Old Colony and General Conference Mennonites in Chihuahua, Mexico: History, representations and women's everyday lives in health and illness

Persistent Link:
http://hdl.handle.net/10150/279881
Title:
Old Colony and General Conference Mennonites in Chihuahua, Mexico: History, representations and women's everyday lives in health and illness
Author:
Reinschmidt, Kerstin Muller
Issue Date:
2001
Publisher:
The University of Arizona.
Rights:
Copyright © is held by the author. Digital access to this material is made possible by the University Libraries, University of Arizona. Further transmission, reproduction or presentation (such as public display or performance) of protected items is prohibited except with permission of the author.
Abstract:
During the early 1920s, Old Colony Mennonites emigrated from Canada to Chihuahua, Mexico in order to continue their traditional ways of life in nearly isolated, agricultural communities. As their ancestors had done for centuries, they continued to live in opposition to "the world." While the Old Colony Mennonites basically succeeded in living their distinct, conservative ideology, economic necessities and real world opportunities caused internal disagreements, excommunications and the formation of a new, liberal church, the General Conference, among their midst. North American Mennonite and some European scholars have recorded the history, political economy, socio-religious organization, linguistic and cultural characteristics of these so-called "Mexican Mennonites." What their large-scale perspectives have failed to capture is the everyday lives of the cultural group, the lives of women in particular. Women's worlds have been invisible in the official discourse on Mennonite history, most of which is male-dominated. This dissertation explores the everyday lives of Mennonites in the colonies near Cuauhtemoc, Chihuahua through Mennonite women's eyes. Women's multiple roles at the household level in times of health and illness, and women's moral identities are its focus. Women's habitus and discourses are central in perpetuating Mennonite gendered and moral identities. These identities, expressed in everyday moral living, are the foundation to Mennonite women's health work and local meanings of health. The ethnographic descriptions of women's lives demonstrate how ideology becomes operationalized, and the contrasting of existing literature with my findings exemplifies the articulation of ideology and gender. As an understanding of local Mennonite women's lives requires an appreciation of Mennonite history, socio-economic structure, and the values and norms reproduced by women during their everyday lives, this dissertation has a comprehensive, four-fold structure: Part I summarizes the history of the Mennonites near Cuauhtemoc and analyzes its representational politics; Part II lays out the anthropological processes of fieldwork and writing; Part III describes the contemporary everyday lives of Mennonite women with a focus on their gendered work, including health work, and socializing practice; Part IV discusses the socialization processes of Mennonite women, inherent challenges in Mennonite social structure, and the ways in which Mennonites cope with these challenges.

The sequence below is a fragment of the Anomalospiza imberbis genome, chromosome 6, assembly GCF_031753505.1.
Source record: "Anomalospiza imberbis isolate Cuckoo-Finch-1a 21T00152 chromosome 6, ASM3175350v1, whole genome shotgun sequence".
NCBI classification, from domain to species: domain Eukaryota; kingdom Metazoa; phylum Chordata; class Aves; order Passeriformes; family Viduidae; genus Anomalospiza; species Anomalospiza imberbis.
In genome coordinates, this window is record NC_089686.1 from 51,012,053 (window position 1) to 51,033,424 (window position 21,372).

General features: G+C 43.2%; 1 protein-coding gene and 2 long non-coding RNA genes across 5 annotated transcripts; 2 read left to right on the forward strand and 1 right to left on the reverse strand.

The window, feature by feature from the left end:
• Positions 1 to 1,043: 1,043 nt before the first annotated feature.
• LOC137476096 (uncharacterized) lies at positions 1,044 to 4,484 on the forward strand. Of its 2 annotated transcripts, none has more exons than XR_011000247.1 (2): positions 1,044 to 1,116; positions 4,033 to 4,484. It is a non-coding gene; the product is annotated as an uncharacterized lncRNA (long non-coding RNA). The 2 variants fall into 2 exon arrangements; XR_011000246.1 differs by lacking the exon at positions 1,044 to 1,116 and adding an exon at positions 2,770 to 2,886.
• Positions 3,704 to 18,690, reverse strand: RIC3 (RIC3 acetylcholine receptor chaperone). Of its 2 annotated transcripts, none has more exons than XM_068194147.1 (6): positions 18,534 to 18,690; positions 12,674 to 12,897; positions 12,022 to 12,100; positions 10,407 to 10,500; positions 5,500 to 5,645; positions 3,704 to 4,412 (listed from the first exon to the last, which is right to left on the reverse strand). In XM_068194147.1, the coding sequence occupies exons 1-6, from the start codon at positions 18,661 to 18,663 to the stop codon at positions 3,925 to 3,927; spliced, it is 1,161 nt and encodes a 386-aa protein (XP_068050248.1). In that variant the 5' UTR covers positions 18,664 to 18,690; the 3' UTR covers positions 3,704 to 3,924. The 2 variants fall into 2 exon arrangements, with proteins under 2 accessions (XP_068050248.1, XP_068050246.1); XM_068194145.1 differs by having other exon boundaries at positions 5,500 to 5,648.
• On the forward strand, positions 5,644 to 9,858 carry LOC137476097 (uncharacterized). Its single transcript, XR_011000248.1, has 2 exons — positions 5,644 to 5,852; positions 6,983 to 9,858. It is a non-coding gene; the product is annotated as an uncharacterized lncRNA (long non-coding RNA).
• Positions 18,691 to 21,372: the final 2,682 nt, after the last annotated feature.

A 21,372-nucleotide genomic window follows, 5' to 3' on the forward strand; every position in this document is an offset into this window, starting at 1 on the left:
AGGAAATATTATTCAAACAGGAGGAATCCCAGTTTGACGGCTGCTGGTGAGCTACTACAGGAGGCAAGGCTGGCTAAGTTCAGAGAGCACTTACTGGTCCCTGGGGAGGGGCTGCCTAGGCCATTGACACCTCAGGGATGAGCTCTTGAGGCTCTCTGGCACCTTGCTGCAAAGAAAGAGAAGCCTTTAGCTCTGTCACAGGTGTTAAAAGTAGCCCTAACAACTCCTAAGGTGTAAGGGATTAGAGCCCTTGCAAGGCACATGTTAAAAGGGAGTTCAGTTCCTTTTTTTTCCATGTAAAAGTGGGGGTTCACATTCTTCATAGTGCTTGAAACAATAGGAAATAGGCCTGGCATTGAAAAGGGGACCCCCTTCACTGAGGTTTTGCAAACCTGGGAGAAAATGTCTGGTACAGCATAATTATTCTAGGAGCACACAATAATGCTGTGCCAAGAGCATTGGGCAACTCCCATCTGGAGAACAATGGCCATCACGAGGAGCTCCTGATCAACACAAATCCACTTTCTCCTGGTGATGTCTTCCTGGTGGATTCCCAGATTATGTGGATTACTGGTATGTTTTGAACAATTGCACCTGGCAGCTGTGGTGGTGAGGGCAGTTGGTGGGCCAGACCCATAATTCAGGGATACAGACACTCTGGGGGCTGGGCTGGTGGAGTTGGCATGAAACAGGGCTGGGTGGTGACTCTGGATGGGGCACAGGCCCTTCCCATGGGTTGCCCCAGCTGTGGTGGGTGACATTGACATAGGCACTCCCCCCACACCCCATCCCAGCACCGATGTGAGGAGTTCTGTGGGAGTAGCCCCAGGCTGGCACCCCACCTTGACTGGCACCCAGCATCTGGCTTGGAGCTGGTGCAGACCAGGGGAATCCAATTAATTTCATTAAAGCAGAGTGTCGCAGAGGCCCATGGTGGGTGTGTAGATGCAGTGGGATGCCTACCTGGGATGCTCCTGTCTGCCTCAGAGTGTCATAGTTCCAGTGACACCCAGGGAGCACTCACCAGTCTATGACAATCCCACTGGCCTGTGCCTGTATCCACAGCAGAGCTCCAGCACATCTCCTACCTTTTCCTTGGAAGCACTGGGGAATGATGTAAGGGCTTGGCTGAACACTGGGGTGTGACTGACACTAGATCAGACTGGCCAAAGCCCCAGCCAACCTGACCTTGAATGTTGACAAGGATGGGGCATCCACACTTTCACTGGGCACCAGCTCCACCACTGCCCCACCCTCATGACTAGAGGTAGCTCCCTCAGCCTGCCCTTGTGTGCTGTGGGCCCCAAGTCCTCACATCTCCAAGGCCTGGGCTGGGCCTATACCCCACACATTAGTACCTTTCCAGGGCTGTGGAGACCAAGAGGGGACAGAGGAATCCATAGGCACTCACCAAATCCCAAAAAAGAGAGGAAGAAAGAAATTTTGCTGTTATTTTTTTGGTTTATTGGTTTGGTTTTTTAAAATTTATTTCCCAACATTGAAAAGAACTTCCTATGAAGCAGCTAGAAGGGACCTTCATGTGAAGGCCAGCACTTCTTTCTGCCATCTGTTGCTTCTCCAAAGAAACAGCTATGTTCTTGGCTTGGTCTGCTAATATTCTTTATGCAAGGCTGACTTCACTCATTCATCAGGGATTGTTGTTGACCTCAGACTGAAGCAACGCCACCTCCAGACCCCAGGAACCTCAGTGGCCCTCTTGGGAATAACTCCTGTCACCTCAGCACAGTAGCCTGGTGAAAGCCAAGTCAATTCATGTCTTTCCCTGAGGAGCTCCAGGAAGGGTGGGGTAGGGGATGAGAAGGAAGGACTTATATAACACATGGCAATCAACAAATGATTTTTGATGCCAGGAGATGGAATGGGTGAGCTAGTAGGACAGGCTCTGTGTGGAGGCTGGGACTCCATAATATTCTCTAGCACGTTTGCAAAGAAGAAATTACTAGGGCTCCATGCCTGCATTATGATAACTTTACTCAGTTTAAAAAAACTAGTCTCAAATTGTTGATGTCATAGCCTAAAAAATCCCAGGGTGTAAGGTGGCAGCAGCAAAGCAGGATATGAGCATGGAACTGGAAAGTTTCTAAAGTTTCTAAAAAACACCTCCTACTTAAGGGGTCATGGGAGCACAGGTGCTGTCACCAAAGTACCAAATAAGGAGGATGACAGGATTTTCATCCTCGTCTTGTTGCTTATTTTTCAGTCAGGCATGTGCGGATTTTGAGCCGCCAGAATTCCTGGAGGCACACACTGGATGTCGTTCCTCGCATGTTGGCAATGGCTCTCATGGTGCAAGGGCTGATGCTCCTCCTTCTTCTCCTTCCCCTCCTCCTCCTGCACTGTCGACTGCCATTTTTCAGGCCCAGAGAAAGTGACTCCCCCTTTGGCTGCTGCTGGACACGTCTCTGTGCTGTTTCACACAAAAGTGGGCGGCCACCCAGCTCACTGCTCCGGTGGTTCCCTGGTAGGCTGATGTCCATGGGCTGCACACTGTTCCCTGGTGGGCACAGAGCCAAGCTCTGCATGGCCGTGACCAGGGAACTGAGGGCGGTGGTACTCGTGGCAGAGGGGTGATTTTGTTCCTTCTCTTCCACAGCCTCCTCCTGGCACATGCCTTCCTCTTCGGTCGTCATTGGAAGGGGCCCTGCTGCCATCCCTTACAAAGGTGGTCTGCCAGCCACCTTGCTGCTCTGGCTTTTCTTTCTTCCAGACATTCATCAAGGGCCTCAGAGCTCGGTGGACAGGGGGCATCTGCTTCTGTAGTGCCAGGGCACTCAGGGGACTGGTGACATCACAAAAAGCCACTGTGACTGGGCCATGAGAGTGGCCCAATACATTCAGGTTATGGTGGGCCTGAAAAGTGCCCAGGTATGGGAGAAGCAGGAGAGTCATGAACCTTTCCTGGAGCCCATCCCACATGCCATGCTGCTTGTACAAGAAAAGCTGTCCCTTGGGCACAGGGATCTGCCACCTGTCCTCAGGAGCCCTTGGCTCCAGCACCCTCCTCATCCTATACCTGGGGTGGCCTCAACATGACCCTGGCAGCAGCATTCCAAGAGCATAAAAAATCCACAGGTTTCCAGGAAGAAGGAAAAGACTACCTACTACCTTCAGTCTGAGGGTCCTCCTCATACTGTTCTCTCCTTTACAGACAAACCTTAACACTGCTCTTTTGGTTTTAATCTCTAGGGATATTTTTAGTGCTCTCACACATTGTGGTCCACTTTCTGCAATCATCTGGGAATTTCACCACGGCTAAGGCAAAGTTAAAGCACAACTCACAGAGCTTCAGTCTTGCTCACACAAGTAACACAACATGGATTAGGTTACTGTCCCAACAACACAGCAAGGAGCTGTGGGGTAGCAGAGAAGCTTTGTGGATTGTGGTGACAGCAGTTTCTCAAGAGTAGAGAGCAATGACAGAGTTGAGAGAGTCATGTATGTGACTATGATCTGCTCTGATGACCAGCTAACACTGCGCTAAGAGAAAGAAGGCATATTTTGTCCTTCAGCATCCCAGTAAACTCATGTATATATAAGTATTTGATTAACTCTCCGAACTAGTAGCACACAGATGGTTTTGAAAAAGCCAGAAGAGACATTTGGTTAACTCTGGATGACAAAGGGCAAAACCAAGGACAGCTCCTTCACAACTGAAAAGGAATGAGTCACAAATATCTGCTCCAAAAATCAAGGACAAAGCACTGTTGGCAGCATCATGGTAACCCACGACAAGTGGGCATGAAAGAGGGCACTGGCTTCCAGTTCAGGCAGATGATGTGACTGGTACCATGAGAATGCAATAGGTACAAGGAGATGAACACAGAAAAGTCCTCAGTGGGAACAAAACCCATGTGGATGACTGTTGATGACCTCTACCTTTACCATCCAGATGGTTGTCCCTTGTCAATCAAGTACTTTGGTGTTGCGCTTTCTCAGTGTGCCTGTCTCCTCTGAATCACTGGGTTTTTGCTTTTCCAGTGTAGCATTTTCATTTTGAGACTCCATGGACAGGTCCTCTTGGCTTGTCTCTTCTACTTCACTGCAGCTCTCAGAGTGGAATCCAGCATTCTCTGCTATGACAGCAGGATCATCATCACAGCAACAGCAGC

Type:
text; Dissertation-Reproduction (electronic)
Keywords:
Anthropology, Cultural.; Women's Studies.; Sociology, Individual and Family Studies.
Degree Name:
Ph.D.
Degree Level:
doctoral
Degree Program:
Graduate College; Anthropology
Degree Grantor:
University of Arizona
Advisor:
Nichter, Mark

Full metadata record

DC FieldValue Language
dc.language.isoen_USen_US